Wendy on the beach at Antibes
Oct 2010

MY NIGHT OUT WITH A FAILED FESTISH-CLUB OWNER

When my American publisher came over to London a few weeks ago and invited their British authors to a slap-up dinner in the swanky Reform Club, I was hardly going to say no. The venue is amazing enough &ndash, all gold ceilings, marble pillars, buttoned leather sofas, portraits in gold frames and that weighty Pall Mall club atmosphere. Plus plenty of good weighty red wine to go with it. While it was great to meet my US publisher Dominique &ndash, a human dynamo if ever there was one &ndash, it was enormous fun to catch up with a gang of fellow authors I haven't seen for ages. Present: Freya North, Catherine Alliot, Erica James and Jill Mansell, plus a couple of others. After dinner some of us piled in cabs, went to the Groucho and became very indiscreet. One author, who shall remain nameless, told of being pursued by rich types offering jewels; another, even more anonymous, sketched out an extraordinary early career running a fetish club. The venture failed for many reasons, including the rubber paint on the ceiling melting in the heat and raining sticky and black on the guests below. My own career in glossy magazines (see ABOUT ME) among crazed Ab Fab types seemed suddenly rather tame by comparison.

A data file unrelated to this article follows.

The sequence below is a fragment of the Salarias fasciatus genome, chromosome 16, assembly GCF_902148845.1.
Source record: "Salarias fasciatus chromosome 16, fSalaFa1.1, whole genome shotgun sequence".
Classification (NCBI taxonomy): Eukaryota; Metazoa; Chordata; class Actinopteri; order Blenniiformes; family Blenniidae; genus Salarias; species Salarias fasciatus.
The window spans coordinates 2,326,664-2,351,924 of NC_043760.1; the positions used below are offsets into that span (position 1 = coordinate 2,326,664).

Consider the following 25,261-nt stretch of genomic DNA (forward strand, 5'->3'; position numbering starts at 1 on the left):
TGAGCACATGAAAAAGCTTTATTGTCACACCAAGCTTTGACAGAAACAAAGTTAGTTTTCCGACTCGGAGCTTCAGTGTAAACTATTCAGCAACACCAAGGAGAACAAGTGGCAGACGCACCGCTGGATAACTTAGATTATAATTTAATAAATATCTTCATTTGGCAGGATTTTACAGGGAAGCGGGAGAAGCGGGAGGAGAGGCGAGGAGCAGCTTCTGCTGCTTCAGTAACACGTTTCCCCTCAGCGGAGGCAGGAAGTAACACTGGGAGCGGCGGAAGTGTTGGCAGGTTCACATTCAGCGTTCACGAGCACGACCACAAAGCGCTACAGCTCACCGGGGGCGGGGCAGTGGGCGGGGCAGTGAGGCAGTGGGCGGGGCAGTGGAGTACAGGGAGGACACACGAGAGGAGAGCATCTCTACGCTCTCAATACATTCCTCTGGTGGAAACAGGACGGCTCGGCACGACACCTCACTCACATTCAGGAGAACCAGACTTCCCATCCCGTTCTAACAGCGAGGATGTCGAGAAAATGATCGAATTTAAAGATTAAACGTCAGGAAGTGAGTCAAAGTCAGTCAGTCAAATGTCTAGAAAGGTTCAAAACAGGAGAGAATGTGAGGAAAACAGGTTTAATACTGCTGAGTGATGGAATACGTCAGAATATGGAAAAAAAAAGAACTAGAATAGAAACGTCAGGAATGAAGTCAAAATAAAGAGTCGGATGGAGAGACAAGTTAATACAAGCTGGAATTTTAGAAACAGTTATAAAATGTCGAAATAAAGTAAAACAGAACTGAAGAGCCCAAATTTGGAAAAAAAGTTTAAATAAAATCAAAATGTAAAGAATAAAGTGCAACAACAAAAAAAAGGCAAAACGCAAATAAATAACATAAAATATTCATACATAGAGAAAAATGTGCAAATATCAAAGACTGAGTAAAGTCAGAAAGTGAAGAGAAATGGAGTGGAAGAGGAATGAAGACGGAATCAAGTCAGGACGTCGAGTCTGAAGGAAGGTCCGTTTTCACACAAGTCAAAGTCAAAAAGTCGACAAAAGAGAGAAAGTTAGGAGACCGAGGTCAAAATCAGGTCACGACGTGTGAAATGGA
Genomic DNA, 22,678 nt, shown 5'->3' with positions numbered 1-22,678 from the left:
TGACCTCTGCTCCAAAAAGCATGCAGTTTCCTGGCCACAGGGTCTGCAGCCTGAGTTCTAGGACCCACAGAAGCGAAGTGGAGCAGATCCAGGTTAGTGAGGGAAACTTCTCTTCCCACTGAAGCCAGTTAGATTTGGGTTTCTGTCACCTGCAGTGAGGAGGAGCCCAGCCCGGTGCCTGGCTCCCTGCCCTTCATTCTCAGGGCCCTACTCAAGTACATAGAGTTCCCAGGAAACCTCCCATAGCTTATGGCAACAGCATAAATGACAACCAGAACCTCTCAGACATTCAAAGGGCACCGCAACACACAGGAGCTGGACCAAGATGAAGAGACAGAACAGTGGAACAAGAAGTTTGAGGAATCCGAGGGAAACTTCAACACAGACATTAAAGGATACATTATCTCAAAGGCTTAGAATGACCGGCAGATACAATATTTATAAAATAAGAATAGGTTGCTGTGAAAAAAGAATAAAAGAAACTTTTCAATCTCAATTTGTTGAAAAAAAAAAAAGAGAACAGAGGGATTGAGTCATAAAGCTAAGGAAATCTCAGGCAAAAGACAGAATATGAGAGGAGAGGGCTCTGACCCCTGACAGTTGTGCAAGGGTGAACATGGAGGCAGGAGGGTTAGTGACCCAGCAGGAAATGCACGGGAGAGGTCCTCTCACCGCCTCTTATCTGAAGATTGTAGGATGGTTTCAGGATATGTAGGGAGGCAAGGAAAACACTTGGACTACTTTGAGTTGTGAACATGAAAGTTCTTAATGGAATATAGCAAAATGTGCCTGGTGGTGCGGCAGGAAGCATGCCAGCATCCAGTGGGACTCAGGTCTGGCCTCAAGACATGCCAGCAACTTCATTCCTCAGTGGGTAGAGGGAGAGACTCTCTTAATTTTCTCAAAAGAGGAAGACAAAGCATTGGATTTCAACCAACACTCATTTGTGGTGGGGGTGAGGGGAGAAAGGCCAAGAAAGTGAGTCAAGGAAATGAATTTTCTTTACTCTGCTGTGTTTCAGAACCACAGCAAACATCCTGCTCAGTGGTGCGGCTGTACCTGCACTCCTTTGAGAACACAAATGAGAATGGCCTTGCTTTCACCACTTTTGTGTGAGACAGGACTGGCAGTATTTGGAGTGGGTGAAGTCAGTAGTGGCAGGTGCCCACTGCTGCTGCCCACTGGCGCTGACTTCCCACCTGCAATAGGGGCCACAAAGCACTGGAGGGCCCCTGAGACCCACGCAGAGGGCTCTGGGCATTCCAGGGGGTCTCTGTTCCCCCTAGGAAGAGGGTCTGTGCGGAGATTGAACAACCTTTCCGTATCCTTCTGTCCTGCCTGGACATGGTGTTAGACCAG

SCHOOL SUCCESS

When I'm not writing my own books, I help other people to write theirs; children, specifically. I run a voluntary weekly creative writing class at a local primary school and our first effort, a Dickensian drama about cruel mill overseers and oppressed-but-plucky children (as well as a drunken nanny and a cat!) has been bought by the local library service! How. Cool. Is. That? Spurred on by our dizzying success, me and my gang of nine and ten year olds are branching out into another genre, a ghost story written in the style of Roald Dahl. Wooohhh!

HELP PLEASE!

I'll be starting work on my own new novel soon, which is a comedy about a pushy parent. If anyone has any funny stories about pushy parents and precocious children, I'd love to hear them. Or funny stories about children generally, especially about awful competitive children's parties. I'm always on the lookout, always collecting; the other day, as I was having my Writer's Back seen to (there aren't many parts of my anatomy undecrepit at the moment), the physio told me about a twelve-year old girl she knew who insisted on putting on full make-up whenever she left the house, even if it was only to get the guinea pigs in from the garden. Obviously guinea pigs with very high standards. E mail me through my website, anyway, I'd love to hear from you.

JAGGER! CLAPTON! TRUNCHEONS!